How Personality Types Contribute to High Performance Teams

  • 0

How Personality Types Contribute to High Performance Teams

Good team design is critical to ensuring the productivity and collaborative creativity of those teams. “High performance” in a team is often tracked to output in numbers, but often it links to how well people get along, communicate, and collaborate. Factors encouraging this include good leadership, policies and work processes, and emotional intelligence, but personality type is always a consideration.

People must fit into a team in such a way as to complement without copying the rest, so that they can work in a fast, efficient, and creative way. Most importantly, teams should be balanced mixes of different personality types and cultures, allowing for diverse opinions, different points of view, and a range of solutions, or a truly “high performance” team.

While eventually only team leads will have true insight into how individuals work together, high performance teams rely on having structure that purposely fits people together. Eventually, this kind of structure must be implemented into the hiring process, into team design, and into HR, so that everyone has the tools to hire and place people in ways that make sense.

Understanding Personality Types

Different organizations utilize different ways to categorize and define how people fit together. In some cases, you may want to use several. For example, Belbin Team Roles maps personalities and then asks 3-5 people to fill out roles that make up a high-performance team.

The most popular personality type indicator is the Myers-Briggs Type Indicator (MBTI) which uses 16 personalities loosely mapped to Carl Jung’s Big 5 Personality Framework. MBTI uses four dichotomies, or 8 personality factors to split people into 16 personality types based on how they interact, communicate, and handle themselves and situations. This method is the most common in that 89% of Fortune 500 companies utilize it during the hiring process.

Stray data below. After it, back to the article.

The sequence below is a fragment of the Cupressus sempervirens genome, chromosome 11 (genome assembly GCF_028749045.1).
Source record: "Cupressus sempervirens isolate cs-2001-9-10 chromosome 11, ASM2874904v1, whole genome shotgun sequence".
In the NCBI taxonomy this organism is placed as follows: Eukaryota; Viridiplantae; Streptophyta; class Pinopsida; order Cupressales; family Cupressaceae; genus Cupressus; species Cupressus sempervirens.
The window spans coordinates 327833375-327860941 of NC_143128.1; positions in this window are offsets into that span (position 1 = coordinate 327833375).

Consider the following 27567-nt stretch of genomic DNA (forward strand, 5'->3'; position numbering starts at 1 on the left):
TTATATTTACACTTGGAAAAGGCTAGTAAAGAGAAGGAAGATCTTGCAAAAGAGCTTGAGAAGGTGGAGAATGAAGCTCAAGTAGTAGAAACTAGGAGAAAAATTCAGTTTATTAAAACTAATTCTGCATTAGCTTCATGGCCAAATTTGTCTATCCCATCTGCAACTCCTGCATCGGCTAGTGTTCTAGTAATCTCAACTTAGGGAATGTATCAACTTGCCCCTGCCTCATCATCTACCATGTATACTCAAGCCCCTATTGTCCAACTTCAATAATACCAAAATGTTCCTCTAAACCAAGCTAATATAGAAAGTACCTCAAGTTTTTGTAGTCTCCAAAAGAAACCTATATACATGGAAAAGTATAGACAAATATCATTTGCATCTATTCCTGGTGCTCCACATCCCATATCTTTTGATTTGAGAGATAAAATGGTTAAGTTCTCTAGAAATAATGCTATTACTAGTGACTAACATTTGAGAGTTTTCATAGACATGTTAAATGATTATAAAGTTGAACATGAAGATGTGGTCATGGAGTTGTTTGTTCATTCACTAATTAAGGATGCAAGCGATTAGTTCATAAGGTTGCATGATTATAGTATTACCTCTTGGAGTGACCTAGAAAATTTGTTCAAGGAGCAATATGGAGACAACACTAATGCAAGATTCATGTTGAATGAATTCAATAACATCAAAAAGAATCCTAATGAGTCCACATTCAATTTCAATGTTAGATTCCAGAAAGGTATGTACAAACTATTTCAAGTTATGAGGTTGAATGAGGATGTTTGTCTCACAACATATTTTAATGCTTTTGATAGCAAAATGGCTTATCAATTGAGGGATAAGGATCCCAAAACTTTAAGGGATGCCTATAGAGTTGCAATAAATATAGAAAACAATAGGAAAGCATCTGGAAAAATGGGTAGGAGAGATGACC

Most organizations eventually utilize a personality indicator alongside a core competency or behavioral model for teams. This allows you to map skills and personality traits to what is already in the team, enabling better decisions and better team matches.

One of the easiest examples is creativity. If you were to take a single 5-person team and form it entirely out of people who excel at creating new things, you’d have a very creative team on your hand. They could collaborate to innovate processes, work, and tools across your organization.

If you make that same team out of people who excel at improving existing work, you have a team that would excel at maintenance, overhead, and day-to-day work. But, if you were to go half and half, you’d have a divided team that would be disadvantageous to itself.

Major Types of Communication

Communication is one of the most important factors of teamwork, and there are many types of communicators. MBTI groups people into four types, which can be further condensed into two types (SP and NF). The four types are:

Thinking – Thinking persons are decisive, systematic, and logical. They are critical, analytical, and judgmental, but communicate in straightforward, and clear-cut fashions. While this makes communication easy and can be very valuable on a team that wants to communicate and move forward quickly, it can be perceived as arrogant, condescending, and aggressive to more emotional thinkers.